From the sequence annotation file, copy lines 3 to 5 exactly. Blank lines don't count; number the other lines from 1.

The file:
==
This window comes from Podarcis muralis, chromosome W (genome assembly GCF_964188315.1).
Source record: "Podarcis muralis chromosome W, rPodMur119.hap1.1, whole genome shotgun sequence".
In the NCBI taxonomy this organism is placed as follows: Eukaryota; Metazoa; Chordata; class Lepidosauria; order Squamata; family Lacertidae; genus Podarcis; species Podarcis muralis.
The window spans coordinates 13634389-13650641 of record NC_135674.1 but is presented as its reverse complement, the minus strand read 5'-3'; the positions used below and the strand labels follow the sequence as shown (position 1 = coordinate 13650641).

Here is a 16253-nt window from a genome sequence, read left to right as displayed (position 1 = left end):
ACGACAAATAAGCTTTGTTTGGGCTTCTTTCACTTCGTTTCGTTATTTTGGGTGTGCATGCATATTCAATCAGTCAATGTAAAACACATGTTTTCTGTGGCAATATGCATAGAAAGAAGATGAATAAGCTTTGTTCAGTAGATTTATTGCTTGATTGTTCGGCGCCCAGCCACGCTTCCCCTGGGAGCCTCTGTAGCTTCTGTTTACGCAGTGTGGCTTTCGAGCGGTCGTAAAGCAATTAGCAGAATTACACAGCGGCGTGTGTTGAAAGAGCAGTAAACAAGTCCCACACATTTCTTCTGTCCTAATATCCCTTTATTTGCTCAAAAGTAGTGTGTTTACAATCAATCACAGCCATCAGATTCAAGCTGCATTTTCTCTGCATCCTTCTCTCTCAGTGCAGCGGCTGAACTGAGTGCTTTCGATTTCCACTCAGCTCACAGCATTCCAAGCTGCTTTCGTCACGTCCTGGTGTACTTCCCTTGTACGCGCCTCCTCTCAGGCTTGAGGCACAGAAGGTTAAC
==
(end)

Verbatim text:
In the NCBI taxonomy this organism is placed as follows: Eukaryota; Metazoa; Chordata; class Lepidosauria; order Squamata; family Lacertidae; genus Podarcis; species Podarcis muralis.
The window spans coordinates 13634389-13650641 of record NC_135674.1 but is presented as its reverse complement, the minus strand read 5'-3'; the positions used below and the strand labels follow the sequence as shown (position 1 = coordinate 13650641).

Here is a 16253-nt window from a genome sequence, read left to right as displayed (position 1 = left end):